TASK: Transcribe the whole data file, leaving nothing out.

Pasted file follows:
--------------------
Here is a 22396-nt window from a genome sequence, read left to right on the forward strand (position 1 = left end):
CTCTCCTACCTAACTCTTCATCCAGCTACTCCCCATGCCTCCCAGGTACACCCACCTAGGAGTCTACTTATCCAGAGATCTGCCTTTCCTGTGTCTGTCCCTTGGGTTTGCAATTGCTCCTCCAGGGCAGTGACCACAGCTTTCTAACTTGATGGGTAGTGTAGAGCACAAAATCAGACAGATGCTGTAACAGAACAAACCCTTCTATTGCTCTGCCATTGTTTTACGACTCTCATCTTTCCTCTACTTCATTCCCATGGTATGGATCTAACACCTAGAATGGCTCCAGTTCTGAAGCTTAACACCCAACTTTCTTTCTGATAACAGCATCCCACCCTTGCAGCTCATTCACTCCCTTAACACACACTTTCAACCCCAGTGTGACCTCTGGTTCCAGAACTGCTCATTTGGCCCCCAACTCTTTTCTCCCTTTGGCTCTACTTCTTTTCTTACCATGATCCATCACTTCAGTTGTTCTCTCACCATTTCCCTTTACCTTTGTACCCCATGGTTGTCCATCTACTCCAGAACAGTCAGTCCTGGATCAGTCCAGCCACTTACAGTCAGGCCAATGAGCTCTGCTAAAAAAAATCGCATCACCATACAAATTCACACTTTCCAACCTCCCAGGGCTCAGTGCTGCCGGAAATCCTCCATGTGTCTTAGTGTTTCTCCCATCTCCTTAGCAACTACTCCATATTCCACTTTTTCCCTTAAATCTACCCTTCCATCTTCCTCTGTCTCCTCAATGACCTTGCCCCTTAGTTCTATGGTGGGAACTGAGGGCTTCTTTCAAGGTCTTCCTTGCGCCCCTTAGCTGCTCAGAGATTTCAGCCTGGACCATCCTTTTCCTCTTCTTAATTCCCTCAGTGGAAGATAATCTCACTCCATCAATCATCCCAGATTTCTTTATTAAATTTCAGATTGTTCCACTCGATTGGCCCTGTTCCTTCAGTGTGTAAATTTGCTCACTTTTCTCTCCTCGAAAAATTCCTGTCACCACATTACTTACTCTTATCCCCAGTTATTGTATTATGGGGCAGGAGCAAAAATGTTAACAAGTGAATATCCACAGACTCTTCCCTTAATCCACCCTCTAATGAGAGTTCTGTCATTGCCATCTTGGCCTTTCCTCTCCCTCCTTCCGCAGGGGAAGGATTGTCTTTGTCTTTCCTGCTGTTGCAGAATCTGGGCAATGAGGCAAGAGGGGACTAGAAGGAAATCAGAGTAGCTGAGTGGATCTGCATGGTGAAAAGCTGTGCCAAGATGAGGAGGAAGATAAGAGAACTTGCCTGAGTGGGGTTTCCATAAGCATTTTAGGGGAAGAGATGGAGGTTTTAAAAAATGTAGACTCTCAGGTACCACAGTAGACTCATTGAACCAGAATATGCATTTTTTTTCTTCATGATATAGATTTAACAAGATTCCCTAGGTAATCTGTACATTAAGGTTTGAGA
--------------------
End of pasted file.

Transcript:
Here is a 22396-nt window from a genome sequence, read left to right on the forward strand (position 1 = left end):
CTCTCCTACCTAACTCTTCATCCAGCTACTCCCCATGCCTCCCAGGTACACCCACCTAGGAGTCTACTTATCCAGAGATCTGCCTTTCCTGTGTCTGTCCCTTGGGTTTGCAATTGCTCCTCCAGGGCAGTGACCACAGCTTTCTAACTTGATGGGTAGTGTAGAGCACAAAATCAGACAGATGCTGTAACAGAACAAACCCTTCTATTGCTCTGCCATTGTTTTACGACTCTCATCTTTCCTCTACTTCATTCCCATGGTATGGATCTAACACCTAGAATGGCTCCAGTTCTGAAGCTTAACACCCAACTTTCTTTCTGATAACAGCATCCCACCCTTGCAGCTCATTCACTCCCTTAACACACACTTTCAACCCCAGTGTGACCTCTGGTTCCAGAACTGCTCATTTGGCCCCCAACTCTTTTCTCCCTTTGGCTCTACTTCTTTTCTTACCATGATCCATCACTTCAGTTGTTCTCTCACCATTTCCCTTTACCTTTGTACCCCATGGTTGTCCATCTACTCCAGAACAGTCAGTCCTGGATCAGTCCAGCCACTTACAGTCAGGCCAATGAGCTCTGCTAAAAAAAATCGCATCACCATACAAATTCACACTTTCCAACCTCCCAGGGCTCAGTGCTGCCGGAAATCCTCCATGTGTCTTAGTGTTTCTCCCATCTCCTTAGCAACTACTCCATATTCCACTTTTTCCCTTAAATCTACCCTTCCATCTTCCTCTGTCTCCTCAATGACCTTGCCCCTTAGTTCTATGGTGGGAACTGAGGGCTTCTTTCAAGGTCTTCCTTGCGCCCCTTAGCTGCTCAGAGATTTCAGCCTGGACCATCCTTTTCCTCTTCTTAATTCCCTCAGTGGAAGATAATCTCACTCCATCAATCATCCCAGATTTCTTTATTAAATTTCAGATTGTTCCACTCGATTGGCCCTGTTCCTTCAGTGTGTAAATTTGCTCACTTTTCTCTCCTCGAAAAATTCCTGTCACCACATTACTTACTCTTATCCCCAGTTATTGTATTATGGGGCAGGAGCAAAAATGTTAACAAGTGAATATCCACAGACTCTTCCCTTAATCCACCCTCTAATGAGAGTTCTGTCATTGCCATCTTGGCCTTTCCTCTCCCTCCTTCCGCAGGGGAAGGATTGTCTTTGTCTTTCCTGCTGTTGCAGAATCTGGGCAATGAGGCAAGAGGGGACTAGAAGGAAATCAGAGTAGCTGAGTGGATCTGCATGGTGAAAAGCTGTGCCAAGATGAGGAGGAAGATAAGAGAACTTGCCTGAGTGGGGTTTCCATAAGCATTTTAGGGGAAGAGATGGAGGTTTTAAAAAATGTAGACTCTCAGGTACCACAGTAGACTCATTGAACCAGAATATGCATTTTTTTTCTTCATGATATAGATTTAACAAGATTCCCTAGGTAATCTGTACATTAAGGTTTGAGA